Wednesday, April 23, 2014
By Ray Routhier firstname.lastname@example.org
Silvio Calabi was contacted a few years ago by an English professor who was writing a book on Ernest Hemingway's travels and writings in Africa and wanted to know more about Hemingway's guns.
Silvio Calabi, co-author of “Hemingway’s Guns: The Sporting Arms of Ernest Hemingway,” lives in Camden.
Calabi is a long-time hunting and gun aficionado who worked for years as an editor at Fly Rod & Reel and Shooting Sportsman, two magazines owned by Maine-based Down East Enterprises.
He didn't know much about Hemingway (1899-1961), but decided to do some research -- and became fascinated. finding out more about the author's guns -- how and why he got them, where and how he used them -- Calabi became more and more intrigued.
"I've always appreciated the history of guns and the history of safari hunting in Africa and so I couldn't help but be aware of what Ernest Hemingway did in those fields," Calabi said. "But the research I did opened up a whole new window on Hemingway for me, and I didn't want to stop."
So after doing research for someone else's book, Calabi enlisted two friends and fellow gun aficionados, Steve Helsley and Roger Sanger, to start researching their own book on Hemingway. The result is "Hemingway's Guns: The Sporting Arms of Ernest Hemingway" ($40, Shooting Sportsman).
Calabi, 60, lives in Camden.
Q: So is this just about Hemingway's guns, or is it more of a biography from a different angle?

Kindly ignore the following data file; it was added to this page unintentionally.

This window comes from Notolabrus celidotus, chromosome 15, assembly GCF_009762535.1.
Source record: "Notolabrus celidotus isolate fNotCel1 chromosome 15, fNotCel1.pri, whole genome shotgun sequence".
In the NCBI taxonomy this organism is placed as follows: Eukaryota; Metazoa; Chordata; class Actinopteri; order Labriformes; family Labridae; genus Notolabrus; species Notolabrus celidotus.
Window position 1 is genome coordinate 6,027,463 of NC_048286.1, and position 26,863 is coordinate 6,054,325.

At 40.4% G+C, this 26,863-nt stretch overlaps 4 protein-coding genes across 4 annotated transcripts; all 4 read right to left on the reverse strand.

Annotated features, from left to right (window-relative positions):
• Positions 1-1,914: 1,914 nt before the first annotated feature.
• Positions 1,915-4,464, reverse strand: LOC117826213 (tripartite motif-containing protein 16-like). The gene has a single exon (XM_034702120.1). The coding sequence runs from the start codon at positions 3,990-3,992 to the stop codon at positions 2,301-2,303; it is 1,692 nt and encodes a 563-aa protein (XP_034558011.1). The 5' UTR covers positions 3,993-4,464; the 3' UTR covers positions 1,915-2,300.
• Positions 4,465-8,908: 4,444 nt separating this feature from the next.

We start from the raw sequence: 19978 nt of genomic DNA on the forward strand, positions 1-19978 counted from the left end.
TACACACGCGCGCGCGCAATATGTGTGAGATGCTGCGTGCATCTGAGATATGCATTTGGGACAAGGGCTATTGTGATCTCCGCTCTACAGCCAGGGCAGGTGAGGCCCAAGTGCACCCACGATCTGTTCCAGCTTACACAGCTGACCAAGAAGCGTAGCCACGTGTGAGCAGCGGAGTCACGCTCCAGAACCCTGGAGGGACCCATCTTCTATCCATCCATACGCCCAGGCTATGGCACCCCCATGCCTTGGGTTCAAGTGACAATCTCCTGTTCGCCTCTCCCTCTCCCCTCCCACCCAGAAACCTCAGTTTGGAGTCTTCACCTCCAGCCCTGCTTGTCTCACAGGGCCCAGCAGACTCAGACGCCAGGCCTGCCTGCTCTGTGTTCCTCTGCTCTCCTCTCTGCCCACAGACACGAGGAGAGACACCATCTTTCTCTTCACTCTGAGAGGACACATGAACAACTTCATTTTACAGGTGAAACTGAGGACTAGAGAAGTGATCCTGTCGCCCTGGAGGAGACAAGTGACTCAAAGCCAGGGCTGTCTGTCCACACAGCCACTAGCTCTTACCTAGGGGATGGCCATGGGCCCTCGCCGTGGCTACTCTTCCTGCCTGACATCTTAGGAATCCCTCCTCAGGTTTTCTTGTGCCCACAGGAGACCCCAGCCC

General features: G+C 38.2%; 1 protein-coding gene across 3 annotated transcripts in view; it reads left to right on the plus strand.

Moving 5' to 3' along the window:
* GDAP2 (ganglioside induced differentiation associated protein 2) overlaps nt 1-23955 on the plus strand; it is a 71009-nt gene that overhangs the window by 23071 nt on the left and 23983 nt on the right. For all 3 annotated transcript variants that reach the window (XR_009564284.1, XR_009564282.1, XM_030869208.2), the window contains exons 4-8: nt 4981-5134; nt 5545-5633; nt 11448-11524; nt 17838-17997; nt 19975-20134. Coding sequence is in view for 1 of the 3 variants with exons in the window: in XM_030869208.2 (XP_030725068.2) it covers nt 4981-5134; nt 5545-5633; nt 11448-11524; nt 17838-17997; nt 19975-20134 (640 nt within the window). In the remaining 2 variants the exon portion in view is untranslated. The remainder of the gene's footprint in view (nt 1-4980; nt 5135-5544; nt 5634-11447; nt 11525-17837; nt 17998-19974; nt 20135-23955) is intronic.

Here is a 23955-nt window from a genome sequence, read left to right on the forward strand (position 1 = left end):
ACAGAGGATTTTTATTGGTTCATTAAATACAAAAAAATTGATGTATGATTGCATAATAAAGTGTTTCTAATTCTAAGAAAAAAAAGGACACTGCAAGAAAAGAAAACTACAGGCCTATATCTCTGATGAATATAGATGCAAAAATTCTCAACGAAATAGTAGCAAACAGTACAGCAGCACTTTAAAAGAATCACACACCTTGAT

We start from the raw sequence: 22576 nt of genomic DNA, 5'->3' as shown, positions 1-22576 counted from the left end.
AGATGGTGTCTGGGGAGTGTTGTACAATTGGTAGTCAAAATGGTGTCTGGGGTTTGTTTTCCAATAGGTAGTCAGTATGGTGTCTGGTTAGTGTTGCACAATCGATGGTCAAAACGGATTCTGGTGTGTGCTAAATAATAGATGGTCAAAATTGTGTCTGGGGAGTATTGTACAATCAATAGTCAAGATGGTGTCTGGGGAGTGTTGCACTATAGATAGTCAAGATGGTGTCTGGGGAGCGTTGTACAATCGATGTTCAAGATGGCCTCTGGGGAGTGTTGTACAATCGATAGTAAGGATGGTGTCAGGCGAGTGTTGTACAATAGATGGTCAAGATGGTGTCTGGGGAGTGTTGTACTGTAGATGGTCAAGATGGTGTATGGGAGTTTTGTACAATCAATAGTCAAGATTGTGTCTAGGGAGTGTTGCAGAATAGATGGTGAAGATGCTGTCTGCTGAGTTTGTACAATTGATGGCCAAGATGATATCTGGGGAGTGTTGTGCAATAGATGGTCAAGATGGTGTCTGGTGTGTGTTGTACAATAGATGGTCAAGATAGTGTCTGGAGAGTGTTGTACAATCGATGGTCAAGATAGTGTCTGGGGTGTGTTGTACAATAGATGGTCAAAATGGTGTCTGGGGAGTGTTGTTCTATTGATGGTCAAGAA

A: That's exactly what it is (the latter). We debated how much of the book to do about Hemingway's life and how much on his guns, and we decided to treat each with equal weight, to appeal to both Hemingway aficionados and hunters and shooters who know a bit about guns. When I was younger, I didn't have much interest in Hemingway -- from the little I knew, I thought he was egotistical and a near drunk.
But as we dug into his guns, how he acquired them and why, I realized this guy was not a phony. He knew how to use his guns, he was a very good shot, and he was a hell of a storyteller. He succumbed to a desire to embellish his hunting stories. He liked to say he wanted to make the story truer than the way it actually happened. To you and me, this sounds like a fisherman with a really big fish story, but he knew enough about shooting and guns to embellish a story in such a way as to create a story that was truly exciting and could well have happened.
Q: Can you give an example of how you learned something interesting about Hemingway through researching his guns?
A: One of the most unusual stories relates to his elephant rifle, the .577 Nitro Express; how he came by it and why. In the early days of World War II, Hemingway was living in Havana, Cuba, where there were a lot of refugees from the Spanish Civil War who had Nazi sympathies. (Hemingway had covered the Spanish Civil War as a journalist.)
At that time, the Caribbean was infested with German U-boats picking off oil tankers leaving refineries and bringing oil to England. The Germans were a long way from home, so for food they would surface next to fishing boats and either buy or seize food from fishermen.
Hemingway, with help of the American ambassador, had started an unofficial anti-spy ring in Havana. But he decided to take it to the next level, so he outfitted his fishing boat with the idea that he'd lure a German submarine and then open fire and lob explosives down the conning tower.
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